If you and your child had to put up a five-minute skit in Mandarin, would you both be able to? That’s what 22 parent-child teams did at the annual Parent-Child Talent Competition 2015 on June 6, organised as part of the Speak Mandarin Campaign.

Impressed yet? You too, can help your Chinese-hating kid love the language – with tips from these three finalists.

Make it a part of your life
“I read Chinese storybooks to my three children, aged 12, nine and four, whenever I can. We also watch Mandarin programmes on TV together, and discuss interesting phrases and words we come across,” says Hazel Chong, who, together with her daughter, emerged the winner for the Upper Primary category.

Adds Sharon Teo, who was one of the finalists in the Upper Primary category: “My two kids, who are aged nine and six, listen to Mandarin songs on the radio, and read translated versions of English books. We make it a point to go beyond what’s taught in school and try to incorporate Chinese into our daily lives.”

Don’t forget about culture
“Chinese shouldn’t be taught in a cultural vacuum. For example, my husband and I often take our kids to arts festivals, where they are exposed to operas, storytelling and lantern-making – all conducted in Mandarin. We also try to visit Chinese-speaking countries while on holiday. This can help inculcate in your kids a greater interest in the language,” notes finalist Kae Thong, another finalist in the Upper Primary category, who has three kids aged 10, six, and two.

Explore digital learning tools
“We make use of iPad apps regularly. Some of these apps help my kids with character recognition; we even downloaded a karaoke app that plays children’s songs in Mandarin,” says Sharon. “When we use traditional media like books, I often have to be physically present to help my kids identify the meaning of some words. In that respect, iPad apps are great for encouraging independent learning.”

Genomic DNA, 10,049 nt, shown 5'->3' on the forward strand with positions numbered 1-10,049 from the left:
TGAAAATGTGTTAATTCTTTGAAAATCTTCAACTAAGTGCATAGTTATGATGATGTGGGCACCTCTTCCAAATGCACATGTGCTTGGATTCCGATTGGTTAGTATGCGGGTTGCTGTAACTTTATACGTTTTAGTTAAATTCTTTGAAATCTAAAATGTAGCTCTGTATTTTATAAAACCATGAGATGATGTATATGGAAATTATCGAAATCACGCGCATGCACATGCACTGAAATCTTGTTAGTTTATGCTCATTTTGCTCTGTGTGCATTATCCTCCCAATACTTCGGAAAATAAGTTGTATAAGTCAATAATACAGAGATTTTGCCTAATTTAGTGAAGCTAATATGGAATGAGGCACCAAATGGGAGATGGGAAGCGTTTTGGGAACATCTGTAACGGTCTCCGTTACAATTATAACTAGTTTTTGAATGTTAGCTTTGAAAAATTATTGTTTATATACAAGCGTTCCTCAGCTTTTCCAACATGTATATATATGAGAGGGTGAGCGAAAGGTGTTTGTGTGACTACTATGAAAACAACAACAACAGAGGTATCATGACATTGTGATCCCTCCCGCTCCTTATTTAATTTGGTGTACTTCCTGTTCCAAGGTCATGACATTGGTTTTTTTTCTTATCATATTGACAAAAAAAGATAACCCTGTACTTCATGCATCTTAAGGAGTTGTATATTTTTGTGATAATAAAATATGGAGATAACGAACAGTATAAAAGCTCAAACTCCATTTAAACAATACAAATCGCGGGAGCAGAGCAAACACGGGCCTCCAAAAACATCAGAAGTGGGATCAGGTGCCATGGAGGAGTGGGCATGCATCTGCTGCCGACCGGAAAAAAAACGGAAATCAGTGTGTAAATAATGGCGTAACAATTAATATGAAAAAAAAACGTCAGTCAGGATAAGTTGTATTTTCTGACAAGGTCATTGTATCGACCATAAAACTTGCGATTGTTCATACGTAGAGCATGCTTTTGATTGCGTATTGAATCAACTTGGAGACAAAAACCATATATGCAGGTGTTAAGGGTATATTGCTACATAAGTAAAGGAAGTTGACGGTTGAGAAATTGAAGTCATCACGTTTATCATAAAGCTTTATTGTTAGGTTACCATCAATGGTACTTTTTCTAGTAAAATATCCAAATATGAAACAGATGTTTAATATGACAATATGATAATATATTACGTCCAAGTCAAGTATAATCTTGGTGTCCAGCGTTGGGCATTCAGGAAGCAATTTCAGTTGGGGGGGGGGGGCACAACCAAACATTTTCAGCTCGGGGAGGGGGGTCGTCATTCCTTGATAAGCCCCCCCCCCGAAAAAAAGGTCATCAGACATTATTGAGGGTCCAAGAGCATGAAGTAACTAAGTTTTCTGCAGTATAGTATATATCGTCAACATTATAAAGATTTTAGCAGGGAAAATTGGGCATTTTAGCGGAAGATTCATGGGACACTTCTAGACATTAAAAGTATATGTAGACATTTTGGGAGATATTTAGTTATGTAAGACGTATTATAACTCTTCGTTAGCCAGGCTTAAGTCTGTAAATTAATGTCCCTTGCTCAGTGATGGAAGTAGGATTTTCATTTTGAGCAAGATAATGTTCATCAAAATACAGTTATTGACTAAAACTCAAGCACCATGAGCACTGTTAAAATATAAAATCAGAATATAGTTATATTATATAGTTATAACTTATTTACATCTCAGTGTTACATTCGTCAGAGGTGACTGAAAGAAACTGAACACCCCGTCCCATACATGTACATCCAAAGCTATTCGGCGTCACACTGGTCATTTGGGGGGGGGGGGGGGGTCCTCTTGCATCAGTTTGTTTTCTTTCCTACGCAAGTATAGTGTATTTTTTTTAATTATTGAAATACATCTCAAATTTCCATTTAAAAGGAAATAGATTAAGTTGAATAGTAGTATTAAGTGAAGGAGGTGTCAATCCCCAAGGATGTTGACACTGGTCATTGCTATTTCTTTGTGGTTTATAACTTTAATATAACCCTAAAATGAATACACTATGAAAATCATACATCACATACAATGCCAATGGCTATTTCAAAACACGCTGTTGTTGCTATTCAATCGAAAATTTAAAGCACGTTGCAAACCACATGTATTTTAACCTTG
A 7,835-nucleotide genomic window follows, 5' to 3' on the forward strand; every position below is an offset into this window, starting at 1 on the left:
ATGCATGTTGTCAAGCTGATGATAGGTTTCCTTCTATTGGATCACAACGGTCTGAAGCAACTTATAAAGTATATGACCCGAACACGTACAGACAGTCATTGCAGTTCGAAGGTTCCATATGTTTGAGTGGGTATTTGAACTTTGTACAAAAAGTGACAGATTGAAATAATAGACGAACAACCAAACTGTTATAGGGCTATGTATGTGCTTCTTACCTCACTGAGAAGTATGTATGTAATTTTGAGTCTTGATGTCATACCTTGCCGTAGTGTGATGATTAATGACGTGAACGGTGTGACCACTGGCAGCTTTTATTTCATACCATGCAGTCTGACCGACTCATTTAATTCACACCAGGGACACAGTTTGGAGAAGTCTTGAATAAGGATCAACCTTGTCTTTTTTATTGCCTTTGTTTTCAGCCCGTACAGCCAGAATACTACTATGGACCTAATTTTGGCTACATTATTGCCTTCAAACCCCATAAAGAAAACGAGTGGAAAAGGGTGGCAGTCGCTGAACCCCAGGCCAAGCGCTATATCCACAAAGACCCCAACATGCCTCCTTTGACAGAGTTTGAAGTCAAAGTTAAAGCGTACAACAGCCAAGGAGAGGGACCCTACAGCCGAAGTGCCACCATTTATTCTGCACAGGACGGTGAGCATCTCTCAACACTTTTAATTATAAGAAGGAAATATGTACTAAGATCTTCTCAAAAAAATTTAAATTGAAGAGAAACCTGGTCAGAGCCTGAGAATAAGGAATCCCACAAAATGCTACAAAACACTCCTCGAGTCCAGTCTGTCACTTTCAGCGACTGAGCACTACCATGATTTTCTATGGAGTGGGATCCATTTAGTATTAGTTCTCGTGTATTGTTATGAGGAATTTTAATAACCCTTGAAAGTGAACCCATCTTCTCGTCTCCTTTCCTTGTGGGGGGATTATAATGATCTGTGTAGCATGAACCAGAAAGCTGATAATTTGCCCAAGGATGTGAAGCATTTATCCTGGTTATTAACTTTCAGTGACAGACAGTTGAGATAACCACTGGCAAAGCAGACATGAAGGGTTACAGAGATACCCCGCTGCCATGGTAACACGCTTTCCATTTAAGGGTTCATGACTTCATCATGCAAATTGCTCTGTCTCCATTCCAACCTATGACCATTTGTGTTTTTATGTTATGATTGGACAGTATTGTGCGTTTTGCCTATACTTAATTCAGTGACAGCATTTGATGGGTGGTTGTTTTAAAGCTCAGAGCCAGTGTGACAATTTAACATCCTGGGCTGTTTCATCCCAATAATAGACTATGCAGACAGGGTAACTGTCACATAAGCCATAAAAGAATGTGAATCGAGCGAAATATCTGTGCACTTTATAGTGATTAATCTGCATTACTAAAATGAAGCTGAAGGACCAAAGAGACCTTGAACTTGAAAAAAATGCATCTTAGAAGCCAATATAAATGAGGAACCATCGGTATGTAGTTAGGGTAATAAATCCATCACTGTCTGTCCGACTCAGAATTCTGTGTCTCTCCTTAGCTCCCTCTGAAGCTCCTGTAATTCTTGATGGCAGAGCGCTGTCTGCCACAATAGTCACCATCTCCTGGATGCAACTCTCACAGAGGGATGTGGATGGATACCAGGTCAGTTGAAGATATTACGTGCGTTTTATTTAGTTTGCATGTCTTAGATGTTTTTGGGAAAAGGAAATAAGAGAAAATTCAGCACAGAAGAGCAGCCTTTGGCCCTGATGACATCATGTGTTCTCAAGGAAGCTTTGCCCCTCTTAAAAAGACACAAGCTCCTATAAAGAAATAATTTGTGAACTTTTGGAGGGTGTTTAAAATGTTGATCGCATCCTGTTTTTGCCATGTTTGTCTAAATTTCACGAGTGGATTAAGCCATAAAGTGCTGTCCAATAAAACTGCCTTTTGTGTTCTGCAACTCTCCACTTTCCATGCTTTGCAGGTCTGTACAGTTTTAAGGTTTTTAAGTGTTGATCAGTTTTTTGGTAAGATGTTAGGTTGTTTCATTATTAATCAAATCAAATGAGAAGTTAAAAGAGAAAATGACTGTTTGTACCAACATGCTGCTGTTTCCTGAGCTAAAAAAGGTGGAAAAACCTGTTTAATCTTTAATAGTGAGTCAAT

Start them off early
“Expose your children early in life. It would be a great advantage if their main caregiver is able to speak Mandarin to them,” suggests Kae Thong. “Currently, my youngest child attends a bilingual pre-school, which has dedicated Chinese teachers. This has made him more inclined towards the language – for instance, he speaks Mandarin readily to them,” observes Hazel.

Use humour to help them learn
“Using funny English translations can sometimes help your kids remember the equivalent word in Chinese. For instance, badminton in Chinese is literally translated into English as ‘feather ball’, earth as ‘ground ball’, and so on. My kids always have a good laugh whenever we make learning fun!” says Sharon.

Be positive
“As parents, we always strive to show kids our love for the Chinese language and culture. We also debunk the notion that Chinese is a ‘less useful’ language,” says Kae.

Adds Sharon: “Chinese isn’t the easiest of languages to learn. We try not to criticise the kids when they make grammatical or vocabulary mistakes. Instead, we gently correct them by repeating their questions or sentences back to them with the correct words. In the end, what matters most is that they’re willing to learn.”